An eaten-away jaw, rotting lungs, a throat tumor and open-heart surgery. These are just a few of the photographs to be found on around 40 percent of cigarette packets. In a bid to further heighten smokers’ awareness of the danger their habit poses to them, the World Health Organization has forced tobacco companies to publish 14 different graphic images of illnesses associated with smoking on packets. But the shock tactics have prompted complaints questioning whether there is any need to be so explicit in proving something that we all know already: that smoking is bad for your health.
Toward the end of May, a reader from the Galician port city of Vigo wrote to EL PAÍS to express her anger at the use of the images. “They are a flagrant act of aggression against the sensibilities of the person who comes into contact with them. Aside from the unnecessarily graphic depictions, they are an insult to the intelligence of all of us, and to smokers in particular. Smoking may kill, and is not good for the health, but there is no way that this fact gives anybody, neither our mentors nor governmental gurus, the right to underestimate our intelligence and to treat us as though we were soft in the head.”
Response to the campaign runs from one extreme to another: health experts say it is the best way to address the problem, while experts in mass media say that the “ends justify the means” approach to getting the just-under-a-third of the population who smokes to stop just doesn’t work. “It is worth asking whether the state has the right to behave in this way,” says Xavier Oliver, an advertising expert, and teacher at the IESE business school. He argues that the images go too far. “They have crossed the line here in terms of decency and respect, especially regarding cancer sufferers. They may seem to have an impact, but this is not a serious approach to communication. Make people think, but don’t treat them as if they were brainless.”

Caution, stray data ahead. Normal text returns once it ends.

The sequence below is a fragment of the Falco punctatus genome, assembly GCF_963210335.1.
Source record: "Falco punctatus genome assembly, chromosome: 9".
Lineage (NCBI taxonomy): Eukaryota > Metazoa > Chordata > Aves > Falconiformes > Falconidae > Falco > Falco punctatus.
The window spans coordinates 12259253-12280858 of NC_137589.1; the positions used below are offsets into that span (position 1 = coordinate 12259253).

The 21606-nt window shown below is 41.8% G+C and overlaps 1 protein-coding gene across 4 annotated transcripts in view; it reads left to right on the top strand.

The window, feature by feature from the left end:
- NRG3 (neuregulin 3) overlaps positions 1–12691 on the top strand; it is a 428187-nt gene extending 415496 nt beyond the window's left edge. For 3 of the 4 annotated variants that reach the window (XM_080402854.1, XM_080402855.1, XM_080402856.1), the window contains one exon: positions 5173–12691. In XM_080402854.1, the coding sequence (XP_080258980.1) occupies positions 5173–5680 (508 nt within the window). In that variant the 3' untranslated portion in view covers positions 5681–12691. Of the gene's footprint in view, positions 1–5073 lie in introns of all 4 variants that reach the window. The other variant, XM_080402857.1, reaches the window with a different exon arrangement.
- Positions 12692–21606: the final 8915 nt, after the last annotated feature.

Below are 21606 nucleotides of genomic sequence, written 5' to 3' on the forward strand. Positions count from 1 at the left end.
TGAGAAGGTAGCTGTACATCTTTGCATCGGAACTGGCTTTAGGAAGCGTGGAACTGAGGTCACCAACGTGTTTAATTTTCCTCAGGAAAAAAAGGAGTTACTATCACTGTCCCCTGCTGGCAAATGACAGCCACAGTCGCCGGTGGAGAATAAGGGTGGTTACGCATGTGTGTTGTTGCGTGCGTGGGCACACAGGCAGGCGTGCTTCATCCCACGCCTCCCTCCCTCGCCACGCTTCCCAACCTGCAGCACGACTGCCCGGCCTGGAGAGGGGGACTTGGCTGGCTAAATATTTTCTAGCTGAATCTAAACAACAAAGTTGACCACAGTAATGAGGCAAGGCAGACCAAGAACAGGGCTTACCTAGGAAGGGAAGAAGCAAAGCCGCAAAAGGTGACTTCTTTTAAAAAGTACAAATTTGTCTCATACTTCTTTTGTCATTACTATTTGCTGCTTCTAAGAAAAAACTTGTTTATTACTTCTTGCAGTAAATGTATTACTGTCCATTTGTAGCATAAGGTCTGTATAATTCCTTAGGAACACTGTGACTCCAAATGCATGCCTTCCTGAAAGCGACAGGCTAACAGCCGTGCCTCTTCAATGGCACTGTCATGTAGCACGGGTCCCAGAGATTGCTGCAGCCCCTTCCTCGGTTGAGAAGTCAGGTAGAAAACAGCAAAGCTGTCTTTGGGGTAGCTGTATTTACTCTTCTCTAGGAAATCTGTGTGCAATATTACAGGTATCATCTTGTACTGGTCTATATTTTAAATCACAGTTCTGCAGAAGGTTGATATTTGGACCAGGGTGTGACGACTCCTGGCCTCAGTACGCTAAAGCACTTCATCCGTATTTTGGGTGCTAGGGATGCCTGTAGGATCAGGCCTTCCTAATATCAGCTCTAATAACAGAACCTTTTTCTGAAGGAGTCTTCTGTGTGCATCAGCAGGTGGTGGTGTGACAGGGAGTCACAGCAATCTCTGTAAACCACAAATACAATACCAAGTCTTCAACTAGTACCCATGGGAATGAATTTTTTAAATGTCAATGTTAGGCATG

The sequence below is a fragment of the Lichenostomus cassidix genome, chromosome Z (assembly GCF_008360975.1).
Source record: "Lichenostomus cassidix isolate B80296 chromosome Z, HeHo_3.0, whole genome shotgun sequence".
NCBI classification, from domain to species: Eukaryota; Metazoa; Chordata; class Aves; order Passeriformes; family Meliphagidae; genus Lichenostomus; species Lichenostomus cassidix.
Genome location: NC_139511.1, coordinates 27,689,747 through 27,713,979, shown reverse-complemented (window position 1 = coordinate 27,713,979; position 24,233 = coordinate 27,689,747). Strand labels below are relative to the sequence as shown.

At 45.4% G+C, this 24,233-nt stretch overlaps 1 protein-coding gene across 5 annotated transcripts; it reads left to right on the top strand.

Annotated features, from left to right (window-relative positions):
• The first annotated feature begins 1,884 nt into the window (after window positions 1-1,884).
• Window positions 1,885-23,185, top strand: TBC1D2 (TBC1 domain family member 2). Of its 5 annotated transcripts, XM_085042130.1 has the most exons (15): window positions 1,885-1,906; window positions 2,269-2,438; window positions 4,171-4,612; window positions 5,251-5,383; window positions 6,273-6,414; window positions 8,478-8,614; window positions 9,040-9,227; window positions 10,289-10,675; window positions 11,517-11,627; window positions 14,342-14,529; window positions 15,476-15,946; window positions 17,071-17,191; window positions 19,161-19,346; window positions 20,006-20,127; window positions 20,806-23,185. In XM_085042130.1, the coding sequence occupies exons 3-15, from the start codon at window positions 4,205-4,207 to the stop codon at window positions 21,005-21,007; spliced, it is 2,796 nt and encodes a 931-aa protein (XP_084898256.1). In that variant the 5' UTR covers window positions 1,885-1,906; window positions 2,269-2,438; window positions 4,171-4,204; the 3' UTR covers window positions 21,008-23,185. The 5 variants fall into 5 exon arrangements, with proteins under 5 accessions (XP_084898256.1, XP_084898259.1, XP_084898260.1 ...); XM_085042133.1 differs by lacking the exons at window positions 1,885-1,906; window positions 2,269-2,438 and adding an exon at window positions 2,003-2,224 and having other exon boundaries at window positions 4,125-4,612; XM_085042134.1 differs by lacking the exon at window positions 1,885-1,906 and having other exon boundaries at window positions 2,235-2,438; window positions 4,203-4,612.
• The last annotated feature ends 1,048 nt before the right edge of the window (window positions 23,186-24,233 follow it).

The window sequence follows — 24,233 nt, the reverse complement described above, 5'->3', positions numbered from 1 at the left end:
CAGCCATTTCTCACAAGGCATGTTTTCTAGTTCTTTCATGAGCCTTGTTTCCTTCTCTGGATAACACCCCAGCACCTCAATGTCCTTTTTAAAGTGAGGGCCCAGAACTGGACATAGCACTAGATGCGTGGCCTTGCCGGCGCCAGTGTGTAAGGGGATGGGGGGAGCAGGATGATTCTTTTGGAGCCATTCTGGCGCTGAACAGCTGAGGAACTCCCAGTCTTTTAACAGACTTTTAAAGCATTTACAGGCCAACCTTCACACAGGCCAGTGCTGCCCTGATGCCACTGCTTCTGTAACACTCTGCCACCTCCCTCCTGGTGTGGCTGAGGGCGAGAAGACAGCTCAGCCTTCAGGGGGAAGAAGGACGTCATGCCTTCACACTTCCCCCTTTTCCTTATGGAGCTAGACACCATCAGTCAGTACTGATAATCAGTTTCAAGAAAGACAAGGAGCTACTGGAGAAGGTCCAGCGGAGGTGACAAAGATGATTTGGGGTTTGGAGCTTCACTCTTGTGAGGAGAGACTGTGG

LaFuente, Javier. “Shock tactics: The government’s latest weapon in the fight against smoking is the inclusion of images of tumors on cigarette packets. Critics argue they show a lack of respect”. El Pais. August 9, 2011.
Spain is at the forefront of renewable energy: 16 percent of its energy comes from wind power alone.8 Gestamp Renewables is a Spanish company that has invested in renewable energy in several countries. They are one of several energy companies building wind turbines in Puerto Rico, which is just trying to overcome its dependence on imported oil.
Denmark-based Vestas has received an order for a total of 23.4 megawatt (MW) consisting of 13 units of the V100-1.8 MW platform for the Punta Lima project being developed by Gestamp Wind, the wind energy division of Spain-based Gestamp Renewables, specialized in the development, construction and operation of wind farms in the world’s leading wind energy markets.
Go Green Puerto Rico and Gestamp reached a deal in January for the Spanish multinational to invest between $75 million and $80 million in the Naguabo project.
The Vestas order comprises supply, delivery, installation, transportation and commissioning of the wind turbines, a supervisory control and data acquisition (SCADA) system, as well as a five-year service and availability agreement.
Delivery of the turbines is expected to start before the end of 2011 and the project is expected to be completed by the first half of 2012.
“We are pleased to award this project to Vestas, the world leader in wind technology and a trustworthy global partner with strong local presence, Gestamp Wind North America CEO Javier Mateache said. “We are confident that the V100-1.8 MW turbine suits perfectly well the wind conditions in Puerto Rico and therefore the turbines will deliver as agreed, helping us maximizing the energy output and consequently capitalizing on our return on the investment.”
Mead, Kevin. “Wind Farm Taking Shape in Naguabo.” Caribbean Business. July 9, 2011.
1 “Spain.” CIA The World Factbook. July 5, 2011.
3 Wools, Daniel. “Spain’s Unemployment Rate Hits New Eurozone Record of 21.3 Percent.” Huffington Post. April 29, 2011.
4 Hunt, Tam. “Spain and Portugal Lead the Way to Renewable Energy Transformation.” Renewable Energy World. February 7, 2011
5 Worden, Tom. “Spain sees sixfold increase in immigrants over decade.” The Guardian. February 8, 2010.
6 “Towards a Future without Fundamentalisms: New Report Analyzes Religious Fundamentalist Strategies and Feminist Responses.” Womensphere. January 12, 2011.
8 Roberts, Martin. “Spain wind power growth slows on subsidy doubts: AEE” Reuters. January 20, 2011.